Al Mohler, the outspoken president of Southern Baptist Theological Seminary, has written about the controversy surrounding President Barack Obama's address to school children today. Normally Out of Ur doesn't venture into the political fray, but in this case Mohler models a thoughtful and moderate response–one that might be helpful to other church leaders struggling to communicate with their congregations about the matter.
Here's an excerpt:
Much of the controversy is reckless, baseless, and plainly irrational. Some have called the speech an effort to recruit America's children into socialism. Others have argued that any presidential speech piped into classrooms is illegitimate. But a presidential speech to students is hardly unprecedented. This speech by this president has led to an unprecedented uproar.
At this level, the controversy is a national embarrassment. Conservatives must avoid jumping on every conspiracy theory and labeling every action by the Obama administration as sinister or socialist...
Furthermore, this controversy smacks of disrespect for the President and, by extension, disrespect for the presidency itself. Both fly in the face of Christian responsibility to pray for those in authority.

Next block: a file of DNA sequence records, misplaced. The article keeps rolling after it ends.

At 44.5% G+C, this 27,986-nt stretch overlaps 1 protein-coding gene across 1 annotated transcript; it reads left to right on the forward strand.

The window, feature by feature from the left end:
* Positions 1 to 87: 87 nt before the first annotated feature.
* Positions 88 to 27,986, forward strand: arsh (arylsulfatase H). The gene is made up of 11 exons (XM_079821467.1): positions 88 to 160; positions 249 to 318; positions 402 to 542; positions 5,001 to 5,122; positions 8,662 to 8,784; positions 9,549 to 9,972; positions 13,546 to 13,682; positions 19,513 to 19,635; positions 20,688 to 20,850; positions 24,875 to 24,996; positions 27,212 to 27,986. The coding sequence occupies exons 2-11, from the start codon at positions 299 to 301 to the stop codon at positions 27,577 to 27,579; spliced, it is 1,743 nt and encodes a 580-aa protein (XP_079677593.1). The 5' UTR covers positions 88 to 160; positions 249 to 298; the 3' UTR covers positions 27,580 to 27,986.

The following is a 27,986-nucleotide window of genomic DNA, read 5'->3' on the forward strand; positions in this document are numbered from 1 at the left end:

After reading President Obama's entire speech, Dr. Mohler concludes: "This message should be welcomed by America's parents, both Democrats and Republicans, liberals and conservatives."
However, Mohler doesn't place all of the blame for the controversy on conservatives. He believes the Obama administration's maneuvering and its stoking of Obama's iconic cultural power have led to the paranoia. Read Mohler's entire post on his blog.
In the end Mohler says:
Barack Obama is President of the United States. Christians must be the first to pray for this president and to model respect for the presidency, even when we must disagree with the President's policies and proposals. Given what this president intends to say tomorrow to America's students, count me as one who hopes many are listening. If even a few young hearts are encouraged, those moments will be worth all the controversy.
What do you think of the controversy? And how should pastors and church leaders direct their flocks?
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